What is an excluded use?

Excluded use means using the chemical solely as:

  • an agricultural chemical
  • a veterinary chemical
  • a medicine or therapeutic, or
  • a food or food additive.

Chemicals used in this way are not industrial chemicals and are regulated by other agencies.

Regulating excluded-use chemicals

It is important to note that other government agencies are responsible for regulating chemicals used for an excluded use.

If you are using the chemical for any other purpose, you may need to register your business with NICNAS.

Examples of excluded uses

Substances used to control pests (including animals, plants and other organisms) are considered agricultural chemicals and are regulated by the APVMA. This includes household insect sprays, weed killers and personal insect repellents without sunscreens.

Pool chemicals used for pool sanitising (such as chlorine, bromine and algaecides) are considered pesticides and are regulated by the APVMA. Other pool chemicals not used for sanitising (such as flocculants, clarifiers and stabilisers) are regulated by NICNAS.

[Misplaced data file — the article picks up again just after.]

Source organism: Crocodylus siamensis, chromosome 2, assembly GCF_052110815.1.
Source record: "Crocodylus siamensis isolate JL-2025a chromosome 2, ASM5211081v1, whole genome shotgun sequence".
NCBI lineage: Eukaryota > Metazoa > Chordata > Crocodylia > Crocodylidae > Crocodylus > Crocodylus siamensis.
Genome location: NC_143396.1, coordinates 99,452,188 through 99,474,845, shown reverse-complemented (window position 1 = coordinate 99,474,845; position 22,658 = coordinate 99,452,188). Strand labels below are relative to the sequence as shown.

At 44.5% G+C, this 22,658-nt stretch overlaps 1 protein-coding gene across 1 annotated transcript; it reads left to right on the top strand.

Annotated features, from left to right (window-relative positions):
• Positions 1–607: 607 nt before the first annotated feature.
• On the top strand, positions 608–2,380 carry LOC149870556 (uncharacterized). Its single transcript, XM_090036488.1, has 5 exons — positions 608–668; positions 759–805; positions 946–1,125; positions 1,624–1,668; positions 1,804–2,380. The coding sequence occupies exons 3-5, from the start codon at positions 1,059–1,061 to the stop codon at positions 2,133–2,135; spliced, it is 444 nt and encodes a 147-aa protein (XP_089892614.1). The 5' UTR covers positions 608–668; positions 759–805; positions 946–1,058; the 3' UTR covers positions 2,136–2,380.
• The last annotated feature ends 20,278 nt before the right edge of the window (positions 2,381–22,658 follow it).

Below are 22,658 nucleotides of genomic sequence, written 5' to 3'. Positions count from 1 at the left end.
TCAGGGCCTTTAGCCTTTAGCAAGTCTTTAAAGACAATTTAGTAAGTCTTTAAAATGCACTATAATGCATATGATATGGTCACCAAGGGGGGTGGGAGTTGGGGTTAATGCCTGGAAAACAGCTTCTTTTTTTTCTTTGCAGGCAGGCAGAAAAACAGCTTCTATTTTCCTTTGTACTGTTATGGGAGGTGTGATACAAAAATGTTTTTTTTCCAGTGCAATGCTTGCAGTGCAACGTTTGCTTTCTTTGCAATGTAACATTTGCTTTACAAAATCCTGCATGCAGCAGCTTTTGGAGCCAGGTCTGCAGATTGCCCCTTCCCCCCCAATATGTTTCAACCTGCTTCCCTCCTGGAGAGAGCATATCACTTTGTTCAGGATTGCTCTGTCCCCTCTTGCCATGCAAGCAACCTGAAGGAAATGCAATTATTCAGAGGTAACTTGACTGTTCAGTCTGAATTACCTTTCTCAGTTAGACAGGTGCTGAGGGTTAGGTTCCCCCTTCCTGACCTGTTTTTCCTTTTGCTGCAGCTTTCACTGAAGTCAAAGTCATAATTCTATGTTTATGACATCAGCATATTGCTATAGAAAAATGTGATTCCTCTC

Fertilisers (growth enhancers) are also regulated by the APVMA. However, soil conditioners that are not growth enhancers may be regulated by NICNAS.

Other household chemicals and products such as pet medicines and pet food are considered agricultural or veterinary chemicals and are regulated by the APVMA.

Chemicals imported or manufactured for use as or to make medicines or medical products are considered therapeutic goods and are regulated by the TGA. For example, polymers imported to manufacture a medical device are not considered industrial chemicals because they are used to manufacture therapeutics goods, which are regulated under the Therapeutic Goods Act 1989.

This also includes prescription and non-prescription medicines (including over-the-counter and complementary medicines), medical devices (including some sterilants and disinfectants) and biologicals (including blood and blood products, tissue and cellular products).

Last update 25 October 2019